Knowledge alone doesn’t change behavior. What you need is motivation. And fear and warnings are not really helping.
We use fear to try to change our behavior. And this is not just us: fear appeal is commonly used throughout the health campaigns or policies. See for example the disturbing images on packs of cigarettes. They may prevent people from starting to smoke, but they’re unlikely to convince a smoker to quit.
We assume that by inducing fear, people will have a tendency to act. But science shows that warnings and threats have a limited impact on behavioural change.
If something scares us, the immediate response is to freeze or flee. Thus, we tend to shut down and try to eliminate the negative feelings by rationalizing.
You can easily rationalize warnings by telling yourself “I know that smoking is harmful, but I don’t feel particularly vulnerable to those risks, it won’t happen to me.” or “We all die someday. I’m going to make the most of my youth and enjoy myself.”
Tali Sharot, an associate professor of cognitive neuroscience at University College London, suggests that instead of using warnings, we should implement three principles that really drive the mind and the behavior: social incentives, immediate rewards, and progress monitoring.
We are social people. We care what other people are doing and we want to do it better. By seeing others doing positive things, we tend to want to do the same, and better.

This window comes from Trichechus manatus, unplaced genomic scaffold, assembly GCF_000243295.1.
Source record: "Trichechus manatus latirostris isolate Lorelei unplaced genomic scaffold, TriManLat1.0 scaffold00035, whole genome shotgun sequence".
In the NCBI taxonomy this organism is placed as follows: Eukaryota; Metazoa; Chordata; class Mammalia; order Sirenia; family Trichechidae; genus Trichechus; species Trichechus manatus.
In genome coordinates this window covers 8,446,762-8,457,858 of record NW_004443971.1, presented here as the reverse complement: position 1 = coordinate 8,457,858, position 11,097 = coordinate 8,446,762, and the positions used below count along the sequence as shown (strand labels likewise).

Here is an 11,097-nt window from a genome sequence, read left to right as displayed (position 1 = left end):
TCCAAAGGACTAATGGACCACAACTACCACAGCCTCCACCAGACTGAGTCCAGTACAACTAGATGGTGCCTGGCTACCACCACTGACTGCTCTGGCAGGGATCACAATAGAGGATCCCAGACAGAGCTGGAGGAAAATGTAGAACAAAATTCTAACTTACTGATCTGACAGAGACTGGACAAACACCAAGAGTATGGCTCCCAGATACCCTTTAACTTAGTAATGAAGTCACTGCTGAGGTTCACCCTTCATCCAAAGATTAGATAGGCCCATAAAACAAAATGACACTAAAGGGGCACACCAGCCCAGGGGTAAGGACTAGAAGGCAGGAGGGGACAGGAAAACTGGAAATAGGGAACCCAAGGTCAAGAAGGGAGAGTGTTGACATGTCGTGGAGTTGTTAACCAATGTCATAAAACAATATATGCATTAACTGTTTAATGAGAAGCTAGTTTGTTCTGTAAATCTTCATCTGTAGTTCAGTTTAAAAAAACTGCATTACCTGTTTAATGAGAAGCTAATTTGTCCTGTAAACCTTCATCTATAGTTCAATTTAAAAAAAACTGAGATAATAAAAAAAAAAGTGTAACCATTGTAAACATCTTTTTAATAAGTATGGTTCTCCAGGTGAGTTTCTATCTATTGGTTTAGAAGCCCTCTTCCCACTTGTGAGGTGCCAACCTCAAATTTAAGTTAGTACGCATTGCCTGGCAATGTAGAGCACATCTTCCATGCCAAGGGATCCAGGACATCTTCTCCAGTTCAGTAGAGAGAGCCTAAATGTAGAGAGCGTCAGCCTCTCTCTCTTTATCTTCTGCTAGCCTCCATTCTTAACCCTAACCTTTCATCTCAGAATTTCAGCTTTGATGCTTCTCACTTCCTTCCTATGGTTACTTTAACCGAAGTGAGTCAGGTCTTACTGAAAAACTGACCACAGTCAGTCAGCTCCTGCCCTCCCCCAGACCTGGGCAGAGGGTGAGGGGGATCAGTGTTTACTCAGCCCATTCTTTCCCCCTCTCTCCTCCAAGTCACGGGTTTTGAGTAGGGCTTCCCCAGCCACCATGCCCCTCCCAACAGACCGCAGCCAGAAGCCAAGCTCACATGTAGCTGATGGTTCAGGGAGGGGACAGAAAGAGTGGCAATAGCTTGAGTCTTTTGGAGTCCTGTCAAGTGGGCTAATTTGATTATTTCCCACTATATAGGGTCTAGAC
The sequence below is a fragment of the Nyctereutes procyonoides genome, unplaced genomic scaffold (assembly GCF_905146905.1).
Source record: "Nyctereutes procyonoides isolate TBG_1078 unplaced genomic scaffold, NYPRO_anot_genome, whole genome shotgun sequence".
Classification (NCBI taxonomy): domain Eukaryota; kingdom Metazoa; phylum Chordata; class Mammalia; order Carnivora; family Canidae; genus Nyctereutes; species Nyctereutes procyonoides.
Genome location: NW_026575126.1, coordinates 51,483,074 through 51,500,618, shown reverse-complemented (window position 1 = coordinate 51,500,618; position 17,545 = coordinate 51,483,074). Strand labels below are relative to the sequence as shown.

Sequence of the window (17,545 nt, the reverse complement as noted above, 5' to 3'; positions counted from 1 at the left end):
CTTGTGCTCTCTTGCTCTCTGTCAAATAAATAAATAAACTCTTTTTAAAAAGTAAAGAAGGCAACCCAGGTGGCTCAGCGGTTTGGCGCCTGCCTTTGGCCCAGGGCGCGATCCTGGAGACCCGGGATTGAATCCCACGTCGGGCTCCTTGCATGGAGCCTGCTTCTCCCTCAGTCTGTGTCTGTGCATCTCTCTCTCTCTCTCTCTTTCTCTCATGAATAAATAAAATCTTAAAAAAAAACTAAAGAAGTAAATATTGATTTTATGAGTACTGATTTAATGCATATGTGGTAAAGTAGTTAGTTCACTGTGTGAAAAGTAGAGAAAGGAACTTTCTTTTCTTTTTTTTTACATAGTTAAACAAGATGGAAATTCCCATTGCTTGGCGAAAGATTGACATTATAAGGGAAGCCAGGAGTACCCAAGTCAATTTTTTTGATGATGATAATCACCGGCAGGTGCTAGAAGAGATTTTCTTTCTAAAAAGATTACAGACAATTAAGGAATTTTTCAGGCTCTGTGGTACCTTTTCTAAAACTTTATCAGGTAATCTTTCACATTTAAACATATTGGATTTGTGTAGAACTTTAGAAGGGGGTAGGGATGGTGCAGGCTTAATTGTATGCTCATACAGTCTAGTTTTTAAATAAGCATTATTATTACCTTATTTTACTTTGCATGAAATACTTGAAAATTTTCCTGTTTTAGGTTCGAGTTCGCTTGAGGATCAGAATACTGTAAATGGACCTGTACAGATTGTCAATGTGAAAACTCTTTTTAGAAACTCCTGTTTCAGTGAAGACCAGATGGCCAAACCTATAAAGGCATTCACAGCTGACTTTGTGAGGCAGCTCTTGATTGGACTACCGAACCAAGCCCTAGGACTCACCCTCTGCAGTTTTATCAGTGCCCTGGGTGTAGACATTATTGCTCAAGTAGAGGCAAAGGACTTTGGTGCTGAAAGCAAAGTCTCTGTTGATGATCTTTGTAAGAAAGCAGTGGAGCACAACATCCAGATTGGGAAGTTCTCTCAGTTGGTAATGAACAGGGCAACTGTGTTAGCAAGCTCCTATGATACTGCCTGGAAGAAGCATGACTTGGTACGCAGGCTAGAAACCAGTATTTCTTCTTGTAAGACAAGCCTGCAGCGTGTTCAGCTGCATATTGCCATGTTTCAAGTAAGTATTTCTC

Just seeing other people doing things isn’t enough to motivate us to do the same. Our brain needs rewards, and it prefers when it comes immediately. So between getting an immediate reward from eating a bag of chips and the future reward – that may or may not happen- of being healthy later, the brain will choose the former. By grabbing that cigarette or the bag of chips, you’re basically choosing something sure now rather than something that is unsure in the future.
Change happens when you get a reward now for doing actions that are good for you in the future. Studies show that giving people immediate rewards make them more likely to quit smoking and more likely to start exercising. This effect lasts for at least six months. Not smoking or exercising become rewarding. Because of this, they become habits and lifestyles.
By immediately rewarding ourselves and others for things that will have a positive impact in the future, we found a way to bridge the temporal gap.
The key here is to highlight the progress, not the decline. Instead of saying “if you don’t stop smoking, you will get cancer”, say “if you quit smoking, you will get better at sports”.
Seeing your progress also gives you a sense of control which will help you stay motivated.
While we still need to communicate risks to educate people, using positive forces to induce behavioural change has proven to be more effective in the long term. Although there isn’t not a one-fits-all solution, fear tends to induce inaction while the thrill of a gain induces action.
If you want to have more detail about the subject, check out Tali Sharot’s Ted Talk.